AMD Makes Surprising Move with R7 370

/ 1 year ago

AMD R7 370

With the reveal of AMD’s Rx 300 lineup at E3 today, more details about the specifications have been revealed. One of the most surprising moves was the chip AMD chose to power the R7 370. Among all the cards AMD has launched so far, the R7 370 will be the sole member still running GCN 1.0., and has now been twice rebranded. Rebranding is fine but 3 years later, it’s pushing it.

While most of the attention has been focused on Fury, the rest of the Rx 300 series have been rebrands. The most important clue to the 370’s origin is the features or lack thereof the card supports. As expected the up and coming APIs of DirectX® 12, OpenGL® 4.58, Vulkan™, Mantle and OpenCL™ 2.0 are all supported. However, VCE (Video Codec Engine), TrueAudio and the much vaunted FreeSync are all missing. These features are tied to GCN 1.1/1.2, meaning the 370 is GCN 1.0. This point is hammered home by the presence of a Crossfire finger, a requirement that GCN 1.1/1.2 forgoes.

Another point is the branding for the card. With 1024 SPUs (Stream Processing Units) across 16 CUs (Compute Units), the R7 370 is the successor to the 2012 HD 7850 and the R7 265 with a speed bump to 975Mhz core and memory bandwidth improved to 172.2 GB/s. Even with the speed increase, the 370 will likely still be slower than the R9 270 it sounds similar to. Buyers may very well be more fixated on the 370 part of the name rather than the more critical R7/R9. Those thinking the 370 is the successor to the 270 are going to be disappointed.

AMD now has a sizable gap between the R7 370 and the R9 380 in their product line. While an R9 370 to fill in the gap might make sense under AMD’s logic, that will only serve to confuse buyers. With a lack of features the rest of the lineup boasts as well, AMD has made a surprising choice with the R7 370. One good move though is cutting down Bonaire for the 360 which helps diffreniate the cards as the cap between the R7 260X and 265 was sometimes too narrow. Despite all this, these handicaps won’t be too important as long as the price is right.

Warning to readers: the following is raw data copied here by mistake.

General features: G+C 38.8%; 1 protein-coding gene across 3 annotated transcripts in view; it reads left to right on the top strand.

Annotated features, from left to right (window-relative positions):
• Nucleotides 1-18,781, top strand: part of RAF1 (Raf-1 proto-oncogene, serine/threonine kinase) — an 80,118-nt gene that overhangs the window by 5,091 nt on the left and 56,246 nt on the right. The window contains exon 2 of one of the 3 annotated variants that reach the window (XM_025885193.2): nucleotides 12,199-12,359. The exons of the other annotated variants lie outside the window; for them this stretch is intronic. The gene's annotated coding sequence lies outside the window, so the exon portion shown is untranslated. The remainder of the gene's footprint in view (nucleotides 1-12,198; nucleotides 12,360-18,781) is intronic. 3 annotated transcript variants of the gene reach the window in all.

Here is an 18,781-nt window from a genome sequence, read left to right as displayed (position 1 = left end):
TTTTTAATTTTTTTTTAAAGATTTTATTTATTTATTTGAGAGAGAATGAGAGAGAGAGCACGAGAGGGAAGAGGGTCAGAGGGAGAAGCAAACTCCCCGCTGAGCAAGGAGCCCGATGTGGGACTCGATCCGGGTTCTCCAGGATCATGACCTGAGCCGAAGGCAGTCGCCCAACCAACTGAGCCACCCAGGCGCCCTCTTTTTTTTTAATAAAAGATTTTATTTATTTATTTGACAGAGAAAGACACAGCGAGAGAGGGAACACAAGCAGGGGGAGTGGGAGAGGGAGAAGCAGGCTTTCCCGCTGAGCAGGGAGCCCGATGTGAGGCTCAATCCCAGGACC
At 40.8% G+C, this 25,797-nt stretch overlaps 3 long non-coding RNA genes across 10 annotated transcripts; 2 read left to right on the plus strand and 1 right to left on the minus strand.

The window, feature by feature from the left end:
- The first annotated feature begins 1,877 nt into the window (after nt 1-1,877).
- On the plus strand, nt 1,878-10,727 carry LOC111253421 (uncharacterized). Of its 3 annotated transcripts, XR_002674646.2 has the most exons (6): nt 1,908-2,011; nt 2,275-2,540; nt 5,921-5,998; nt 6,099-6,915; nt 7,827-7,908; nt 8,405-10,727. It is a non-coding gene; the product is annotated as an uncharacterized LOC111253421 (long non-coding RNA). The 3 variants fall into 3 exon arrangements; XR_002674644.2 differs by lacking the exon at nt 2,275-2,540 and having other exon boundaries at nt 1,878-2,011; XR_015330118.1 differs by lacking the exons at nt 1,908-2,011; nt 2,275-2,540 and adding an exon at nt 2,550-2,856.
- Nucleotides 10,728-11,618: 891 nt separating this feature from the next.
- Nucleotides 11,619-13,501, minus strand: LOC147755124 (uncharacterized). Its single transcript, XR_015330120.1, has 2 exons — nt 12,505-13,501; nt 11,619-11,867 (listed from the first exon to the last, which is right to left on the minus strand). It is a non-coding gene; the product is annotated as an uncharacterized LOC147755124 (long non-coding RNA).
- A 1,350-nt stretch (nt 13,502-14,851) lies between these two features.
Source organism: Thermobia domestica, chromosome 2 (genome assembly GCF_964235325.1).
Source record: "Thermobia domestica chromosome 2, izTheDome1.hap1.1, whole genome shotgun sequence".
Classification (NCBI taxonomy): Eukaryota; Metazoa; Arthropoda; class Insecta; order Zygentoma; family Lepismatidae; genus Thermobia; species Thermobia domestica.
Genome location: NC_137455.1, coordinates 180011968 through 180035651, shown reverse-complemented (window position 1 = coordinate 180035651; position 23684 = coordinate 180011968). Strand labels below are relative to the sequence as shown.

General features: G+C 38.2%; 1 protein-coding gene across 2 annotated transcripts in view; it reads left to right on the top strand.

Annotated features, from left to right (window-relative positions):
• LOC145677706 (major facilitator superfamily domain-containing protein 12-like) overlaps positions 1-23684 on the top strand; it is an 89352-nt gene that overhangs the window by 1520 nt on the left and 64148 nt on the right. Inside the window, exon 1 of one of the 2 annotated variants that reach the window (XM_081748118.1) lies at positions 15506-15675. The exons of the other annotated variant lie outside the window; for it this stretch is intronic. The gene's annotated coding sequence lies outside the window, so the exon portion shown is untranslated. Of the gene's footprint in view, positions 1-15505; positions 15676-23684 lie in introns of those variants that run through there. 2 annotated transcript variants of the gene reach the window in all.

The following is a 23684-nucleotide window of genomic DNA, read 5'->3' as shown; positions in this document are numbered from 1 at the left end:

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  • 12John34

    7850/7870 where excellent performers and still are. At the right price they can still be good choices, even without TrueAudio or Freesync. It would have been nice of course if we where getting a new chip there, but probably the low margins, the low market share, and the lower sales in general in the discrete GPU market, where not enough to justify the R&D for a new $150 dollar GPU.

    By the way. The oldest, DX10 GPU in the market is Nvidia’s G210 and also many GPUs like the GT620 are Fermi GPUs. Nvidia also haven’t produced a new GPU under $200 and 750Ti is still losing compared to R7 370.

    • John Peterson

      What about the gtx960 it is 199$ and has great performance.

      • 12John34

        Well, it is $50 more expensive, a different category.

        GTX960 is a nice card but it is also a 128bit card. Color compression is nice, but I still believe that this card will take a nose dive in future games and even Nvidia’s optimizations wouldn’t be able to save it. Not to mention what will happen when Nvidia stops optimizing for the 900 series.

        If you look how GTX 760 and R9 270X matured over the years, you will notice that while in the past GTX 760 was killing 270X, lately it is the other way around in many new games. Today 960 looks as good if not better compared to a 285/380. In a year from now things could be very different.

        • Andres Reyes

          Yep complitely right, I have a 760 and now the games are running really bad, Dying light is almost non playable, The witcher 3 well not bad but had to sacrify a lot to have decent performance

  • John Lindsay

    just as nv have done with the GTX 960 and erm , nothing under it ?

  • Brian Blair

    So basically this year AMD is giving you the same thing with the 90’s, And less with the 380 and 370! The dam R7 360 is just a re-named R7 260 nonX! so it’s slower than the 7790 and R7 260X! AMD has just screwed up big time!

    • chitown

      The R7 370 is generally a $150 card. You get what you pay for and for $150 that’s a damn decent GPU, regardless of the marketing gobbledygook.